Going Ashore for the Winter

It is always a day of mixed emotions taking the boat back up river as for me it marks the end of summer. I met up with Mike at 0700 at the sailing club and we went out to the boat on the dingy, the sun had just risen and there was that nip in the air at the beginning of an autumnal day.

After climbing onboard, getting the kettle on and doing the usual checks before taking the boat off the mooring we set off, joining an ever increasing flotilla of boats going up river for the winter ashore. As we chugged up the river looking round and enjoying the still morning the engine began to lose power then pick up again, an issue that we had experienced in our trip back from Sark, and I was beginning to get just a tad nervous as I knew there were a lot of moored boats in the river and I would need to do some manoeuvring to get along side the quay.

About half a mile from the quay the engine cut out, we had plenty of space to restart it, but I knew that we might have a bit of a challenge coming alongside. Holding my breath we went in and joined the queue of boats waiting to be lifted out. Mike on the bow and me looking after the rear, and yes you guessed it about two meters from the quay the engine decided to stop!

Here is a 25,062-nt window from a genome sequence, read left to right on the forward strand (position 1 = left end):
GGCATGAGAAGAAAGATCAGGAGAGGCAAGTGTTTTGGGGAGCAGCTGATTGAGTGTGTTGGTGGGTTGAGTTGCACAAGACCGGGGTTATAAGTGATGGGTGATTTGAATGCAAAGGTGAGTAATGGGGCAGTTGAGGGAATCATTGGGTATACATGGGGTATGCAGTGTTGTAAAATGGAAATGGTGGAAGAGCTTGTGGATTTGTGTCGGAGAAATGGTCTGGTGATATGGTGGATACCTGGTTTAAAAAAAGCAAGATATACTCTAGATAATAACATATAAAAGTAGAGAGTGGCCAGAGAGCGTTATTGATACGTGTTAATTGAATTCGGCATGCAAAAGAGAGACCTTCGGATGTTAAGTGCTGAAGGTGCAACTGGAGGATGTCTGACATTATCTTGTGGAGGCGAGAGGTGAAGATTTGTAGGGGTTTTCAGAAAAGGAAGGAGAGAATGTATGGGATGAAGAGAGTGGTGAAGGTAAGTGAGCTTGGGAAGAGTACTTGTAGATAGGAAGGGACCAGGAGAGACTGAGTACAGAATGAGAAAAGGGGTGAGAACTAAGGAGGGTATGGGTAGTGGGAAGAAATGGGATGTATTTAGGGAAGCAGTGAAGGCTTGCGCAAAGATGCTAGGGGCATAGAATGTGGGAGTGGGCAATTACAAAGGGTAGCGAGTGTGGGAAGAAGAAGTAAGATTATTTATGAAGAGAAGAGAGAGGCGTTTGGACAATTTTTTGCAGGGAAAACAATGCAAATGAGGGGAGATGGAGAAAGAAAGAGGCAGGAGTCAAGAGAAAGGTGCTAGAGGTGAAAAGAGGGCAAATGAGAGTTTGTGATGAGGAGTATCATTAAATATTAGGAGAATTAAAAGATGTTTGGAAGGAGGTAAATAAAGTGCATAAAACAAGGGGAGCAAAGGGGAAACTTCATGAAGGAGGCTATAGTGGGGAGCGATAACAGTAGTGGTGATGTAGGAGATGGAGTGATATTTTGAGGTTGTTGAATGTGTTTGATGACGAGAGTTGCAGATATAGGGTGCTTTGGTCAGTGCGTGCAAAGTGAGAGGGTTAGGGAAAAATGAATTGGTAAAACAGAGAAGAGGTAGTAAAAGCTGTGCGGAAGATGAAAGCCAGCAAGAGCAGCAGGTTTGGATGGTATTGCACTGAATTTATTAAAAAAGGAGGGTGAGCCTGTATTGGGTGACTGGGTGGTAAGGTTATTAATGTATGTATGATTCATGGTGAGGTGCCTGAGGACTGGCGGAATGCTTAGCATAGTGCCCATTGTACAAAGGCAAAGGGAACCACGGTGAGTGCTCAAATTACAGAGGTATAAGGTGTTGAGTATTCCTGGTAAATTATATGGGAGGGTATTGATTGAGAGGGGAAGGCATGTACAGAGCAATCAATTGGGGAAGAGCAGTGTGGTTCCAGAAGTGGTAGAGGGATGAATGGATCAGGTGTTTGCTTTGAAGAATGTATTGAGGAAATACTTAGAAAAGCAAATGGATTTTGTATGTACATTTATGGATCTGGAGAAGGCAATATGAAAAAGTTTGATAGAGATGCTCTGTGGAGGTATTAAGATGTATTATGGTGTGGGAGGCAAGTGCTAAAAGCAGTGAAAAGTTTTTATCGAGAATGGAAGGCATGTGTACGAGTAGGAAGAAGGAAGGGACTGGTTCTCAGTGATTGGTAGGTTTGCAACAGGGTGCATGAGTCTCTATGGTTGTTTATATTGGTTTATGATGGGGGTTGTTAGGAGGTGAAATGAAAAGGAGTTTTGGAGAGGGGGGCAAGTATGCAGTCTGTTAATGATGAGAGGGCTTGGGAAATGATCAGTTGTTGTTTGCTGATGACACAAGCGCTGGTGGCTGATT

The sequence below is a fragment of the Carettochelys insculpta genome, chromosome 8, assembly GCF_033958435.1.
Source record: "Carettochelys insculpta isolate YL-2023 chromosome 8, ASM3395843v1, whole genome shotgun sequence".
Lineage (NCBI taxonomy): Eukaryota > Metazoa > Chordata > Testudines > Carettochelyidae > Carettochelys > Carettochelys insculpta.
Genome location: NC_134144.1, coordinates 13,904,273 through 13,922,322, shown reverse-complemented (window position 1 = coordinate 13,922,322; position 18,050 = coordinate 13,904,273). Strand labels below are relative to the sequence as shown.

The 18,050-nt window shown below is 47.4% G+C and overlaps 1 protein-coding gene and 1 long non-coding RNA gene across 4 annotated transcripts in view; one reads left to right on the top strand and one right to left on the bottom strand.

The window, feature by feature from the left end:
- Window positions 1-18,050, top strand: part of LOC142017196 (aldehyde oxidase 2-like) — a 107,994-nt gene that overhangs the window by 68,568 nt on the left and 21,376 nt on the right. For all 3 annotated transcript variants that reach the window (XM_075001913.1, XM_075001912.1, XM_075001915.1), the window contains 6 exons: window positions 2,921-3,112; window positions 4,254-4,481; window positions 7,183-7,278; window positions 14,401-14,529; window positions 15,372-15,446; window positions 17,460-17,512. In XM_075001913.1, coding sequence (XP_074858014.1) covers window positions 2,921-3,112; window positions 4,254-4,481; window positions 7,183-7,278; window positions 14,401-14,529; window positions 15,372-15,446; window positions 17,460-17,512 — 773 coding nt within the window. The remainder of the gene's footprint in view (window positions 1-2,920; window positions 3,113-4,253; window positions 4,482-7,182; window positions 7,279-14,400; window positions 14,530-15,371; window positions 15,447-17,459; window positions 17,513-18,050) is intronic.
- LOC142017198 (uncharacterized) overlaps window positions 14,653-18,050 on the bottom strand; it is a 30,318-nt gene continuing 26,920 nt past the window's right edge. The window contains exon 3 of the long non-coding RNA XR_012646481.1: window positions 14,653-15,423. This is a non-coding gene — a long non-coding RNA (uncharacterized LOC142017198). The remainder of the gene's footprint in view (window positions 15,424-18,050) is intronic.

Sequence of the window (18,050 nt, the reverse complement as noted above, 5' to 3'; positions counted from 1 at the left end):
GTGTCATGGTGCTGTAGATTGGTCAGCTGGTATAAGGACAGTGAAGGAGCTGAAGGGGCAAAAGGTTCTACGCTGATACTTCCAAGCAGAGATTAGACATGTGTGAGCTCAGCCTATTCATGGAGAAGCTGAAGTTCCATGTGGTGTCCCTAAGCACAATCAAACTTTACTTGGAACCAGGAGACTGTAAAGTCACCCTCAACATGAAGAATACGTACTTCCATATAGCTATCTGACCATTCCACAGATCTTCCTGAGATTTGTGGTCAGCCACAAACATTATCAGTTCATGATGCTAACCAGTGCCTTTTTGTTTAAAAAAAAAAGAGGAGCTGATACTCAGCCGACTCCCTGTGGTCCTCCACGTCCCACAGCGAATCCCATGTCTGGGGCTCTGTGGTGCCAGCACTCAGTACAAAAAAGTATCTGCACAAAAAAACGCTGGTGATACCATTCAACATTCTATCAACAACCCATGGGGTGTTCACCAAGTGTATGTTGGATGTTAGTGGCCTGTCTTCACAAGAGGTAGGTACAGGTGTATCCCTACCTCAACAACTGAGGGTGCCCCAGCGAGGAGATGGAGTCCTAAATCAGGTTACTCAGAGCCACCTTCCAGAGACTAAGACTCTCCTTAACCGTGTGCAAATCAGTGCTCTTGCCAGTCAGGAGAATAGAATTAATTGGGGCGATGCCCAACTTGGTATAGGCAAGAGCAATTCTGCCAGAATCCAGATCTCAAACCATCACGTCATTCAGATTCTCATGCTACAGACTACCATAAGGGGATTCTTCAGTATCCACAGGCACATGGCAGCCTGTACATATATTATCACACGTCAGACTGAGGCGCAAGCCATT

Thankfully, there were some other skippers about who took my hastily thrown stern line and made us fast. Time to hand over Aphrodite to the skilled yard people to manoeuvre her into position for the lift out and bottom clean. Time for a coffee and a chat with the other skippers and crew who had brought up their boats and were overwintering at Topsham Quay.


The Last Fling of 2016 - Dittisham to Starcross

I've spent a few nights at Dittisham, it is usually flat calm and a restful night can be had, but not last night.  We were tossed and turned for hours on end as the front passed through as we knew it would.  Waking to a beautiful autumnal morning was a surprize.